It is the centenary of a man who can be described as perhaps the single most important, influential and courageous poet South Asia has ever produced. Faiz Ahmed Faiz’s words have become the life and soul of millions, and given solace and determination to all who have, and continue to, fight for justice and humanity in South Asia.
His influence on me has immeasurable and profound. In fact, so much so, that when asked by the Fulbright Fellowship to write what they described as ‘an intellectual biography’, I found myself beginning the story of the idea of my life with one of Faiz’s poems. It is a poem that I have written about earlier in a post called Unravelling Bitter Threads where I wrote that:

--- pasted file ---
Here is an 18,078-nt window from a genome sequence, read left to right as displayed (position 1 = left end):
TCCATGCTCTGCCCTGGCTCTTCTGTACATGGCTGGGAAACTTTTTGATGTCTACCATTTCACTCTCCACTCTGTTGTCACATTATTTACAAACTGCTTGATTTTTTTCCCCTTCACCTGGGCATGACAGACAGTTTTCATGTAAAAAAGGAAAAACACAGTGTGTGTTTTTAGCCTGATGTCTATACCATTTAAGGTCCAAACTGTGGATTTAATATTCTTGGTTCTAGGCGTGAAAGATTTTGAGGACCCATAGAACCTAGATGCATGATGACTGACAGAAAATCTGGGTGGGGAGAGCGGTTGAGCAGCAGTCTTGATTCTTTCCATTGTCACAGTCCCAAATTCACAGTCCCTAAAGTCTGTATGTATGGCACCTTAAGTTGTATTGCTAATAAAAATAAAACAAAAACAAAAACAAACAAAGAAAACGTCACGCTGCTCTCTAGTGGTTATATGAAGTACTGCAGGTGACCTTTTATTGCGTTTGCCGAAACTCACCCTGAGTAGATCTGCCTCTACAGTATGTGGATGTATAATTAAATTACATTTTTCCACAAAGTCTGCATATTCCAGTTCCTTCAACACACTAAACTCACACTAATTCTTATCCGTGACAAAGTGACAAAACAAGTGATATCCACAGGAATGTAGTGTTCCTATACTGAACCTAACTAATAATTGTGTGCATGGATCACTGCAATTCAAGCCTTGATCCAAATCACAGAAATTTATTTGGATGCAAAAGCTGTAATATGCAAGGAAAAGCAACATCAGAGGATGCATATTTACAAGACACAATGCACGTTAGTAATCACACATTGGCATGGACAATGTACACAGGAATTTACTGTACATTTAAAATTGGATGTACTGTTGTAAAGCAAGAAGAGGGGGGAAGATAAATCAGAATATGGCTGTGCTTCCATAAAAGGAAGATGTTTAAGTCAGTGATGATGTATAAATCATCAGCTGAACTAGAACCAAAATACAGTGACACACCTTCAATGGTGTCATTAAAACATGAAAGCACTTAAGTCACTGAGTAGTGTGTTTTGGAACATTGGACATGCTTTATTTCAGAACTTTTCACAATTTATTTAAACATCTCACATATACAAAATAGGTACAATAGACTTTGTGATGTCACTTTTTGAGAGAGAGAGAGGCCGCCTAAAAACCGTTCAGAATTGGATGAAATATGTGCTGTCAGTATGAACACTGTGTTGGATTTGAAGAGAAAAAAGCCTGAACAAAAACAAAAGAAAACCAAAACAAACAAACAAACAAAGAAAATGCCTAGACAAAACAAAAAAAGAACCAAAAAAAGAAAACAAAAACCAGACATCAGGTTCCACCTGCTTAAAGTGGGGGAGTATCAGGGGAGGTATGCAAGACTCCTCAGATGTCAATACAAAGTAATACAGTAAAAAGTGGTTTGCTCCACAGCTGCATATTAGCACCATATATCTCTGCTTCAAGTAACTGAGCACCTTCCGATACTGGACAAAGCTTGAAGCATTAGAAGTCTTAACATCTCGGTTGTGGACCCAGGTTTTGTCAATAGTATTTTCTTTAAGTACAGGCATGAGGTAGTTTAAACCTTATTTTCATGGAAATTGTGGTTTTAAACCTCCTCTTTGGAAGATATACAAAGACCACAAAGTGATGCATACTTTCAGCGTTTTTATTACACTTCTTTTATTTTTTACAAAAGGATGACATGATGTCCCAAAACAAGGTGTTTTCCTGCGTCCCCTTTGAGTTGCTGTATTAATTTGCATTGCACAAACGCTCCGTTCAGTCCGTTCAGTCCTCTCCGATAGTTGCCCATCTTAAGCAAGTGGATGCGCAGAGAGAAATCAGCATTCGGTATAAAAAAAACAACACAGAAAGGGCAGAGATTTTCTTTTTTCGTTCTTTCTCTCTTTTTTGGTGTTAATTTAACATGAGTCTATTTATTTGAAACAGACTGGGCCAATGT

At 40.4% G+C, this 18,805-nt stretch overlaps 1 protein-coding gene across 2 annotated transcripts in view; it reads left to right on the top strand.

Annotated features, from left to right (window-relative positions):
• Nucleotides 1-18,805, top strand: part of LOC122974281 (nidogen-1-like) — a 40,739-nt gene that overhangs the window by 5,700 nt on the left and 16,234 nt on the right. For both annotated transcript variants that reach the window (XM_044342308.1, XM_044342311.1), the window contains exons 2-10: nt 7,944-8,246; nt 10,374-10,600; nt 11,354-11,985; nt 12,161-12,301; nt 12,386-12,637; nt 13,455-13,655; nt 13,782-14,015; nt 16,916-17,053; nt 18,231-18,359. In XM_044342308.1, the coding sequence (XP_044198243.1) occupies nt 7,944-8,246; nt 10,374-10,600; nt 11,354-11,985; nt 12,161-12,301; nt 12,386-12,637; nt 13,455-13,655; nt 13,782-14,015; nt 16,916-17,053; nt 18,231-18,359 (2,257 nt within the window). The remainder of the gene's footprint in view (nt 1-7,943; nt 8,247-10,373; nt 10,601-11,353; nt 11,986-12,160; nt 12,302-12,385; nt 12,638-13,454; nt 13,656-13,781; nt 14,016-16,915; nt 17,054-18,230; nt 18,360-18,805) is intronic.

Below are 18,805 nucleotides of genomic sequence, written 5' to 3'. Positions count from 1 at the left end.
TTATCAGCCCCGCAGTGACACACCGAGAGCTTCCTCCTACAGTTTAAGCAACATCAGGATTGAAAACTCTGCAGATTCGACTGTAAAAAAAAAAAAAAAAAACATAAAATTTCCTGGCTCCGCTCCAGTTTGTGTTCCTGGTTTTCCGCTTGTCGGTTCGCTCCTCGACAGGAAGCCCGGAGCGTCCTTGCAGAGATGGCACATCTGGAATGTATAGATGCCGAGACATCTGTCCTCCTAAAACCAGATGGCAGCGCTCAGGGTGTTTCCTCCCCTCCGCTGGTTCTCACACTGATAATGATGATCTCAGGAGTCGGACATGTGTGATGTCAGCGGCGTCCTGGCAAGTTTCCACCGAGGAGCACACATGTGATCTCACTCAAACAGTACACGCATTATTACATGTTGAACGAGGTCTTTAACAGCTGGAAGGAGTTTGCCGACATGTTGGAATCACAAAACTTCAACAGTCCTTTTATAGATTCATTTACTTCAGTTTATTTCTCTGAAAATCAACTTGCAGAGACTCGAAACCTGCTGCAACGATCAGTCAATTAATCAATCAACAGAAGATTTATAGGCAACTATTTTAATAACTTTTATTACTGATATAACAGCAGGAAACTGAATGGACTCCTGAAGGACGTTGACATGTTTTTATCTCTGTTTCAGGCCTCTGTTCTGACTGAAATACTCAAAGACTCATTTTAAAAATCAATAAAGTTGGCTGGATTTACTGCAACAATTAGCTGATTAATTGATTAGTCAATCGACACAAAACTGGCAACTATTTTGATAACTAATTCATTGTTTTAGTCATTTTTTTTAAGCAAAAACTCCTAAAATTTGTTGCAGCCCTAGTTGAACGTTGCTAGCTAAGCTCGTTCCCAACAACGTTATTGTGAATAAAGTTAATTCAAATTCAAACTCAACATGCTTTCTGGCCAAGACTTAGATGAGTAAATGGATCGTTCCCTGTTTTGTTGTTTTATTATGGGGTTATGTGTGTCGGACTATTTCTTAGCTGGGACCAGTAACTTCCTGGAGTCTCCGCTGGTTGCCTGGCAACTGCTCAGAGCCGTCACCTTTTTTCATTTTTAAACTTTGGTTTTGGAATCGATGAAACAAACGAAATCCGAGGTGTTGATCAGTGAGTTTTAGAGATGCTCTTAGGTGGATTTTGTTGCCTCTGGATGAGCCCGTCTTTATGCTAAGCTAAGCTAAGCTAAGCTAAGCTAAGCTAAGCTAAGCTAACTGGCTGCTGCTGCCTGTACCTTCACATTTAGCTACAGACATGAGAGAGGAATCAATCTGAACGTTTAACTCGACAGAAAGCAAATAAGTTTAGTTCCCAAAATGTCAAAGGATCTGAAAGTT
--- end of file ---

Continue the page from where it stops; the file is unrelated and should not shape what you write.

I heard Faiz Ahmed Faiz before I read him. His poem ‘Don’t Ask Me for That Love Again’ – sung by the likes of Begum Akhtar and Noor Jehan is famous for its bold challenge to the Beloved (whether this is mortal or the Divine is usually left unspecific) to accept that his social commitment, his sense of moral outrage, is more important than even his love for him/her. Agha Shahid Ali in his book ‘The Rebel’s Silhouette’ called it ‘revolutionary’.
I did not realize its significant when I first heard it. But if I ever have to explain how my life fell off its well structured, conventional, safe, insular and material success oriented track to its current antithesis then I always begin by turning to this poem.
Sometimes we don’t realize the ideas and individuals who change our world view and our lives until far after our encounters with them. Faiz was one such voice in my life. This is a good year to begin to get to know his works.
Himal Magazine has just published a special issue dedicated to Faiz and his influence and it makes for wonderful reading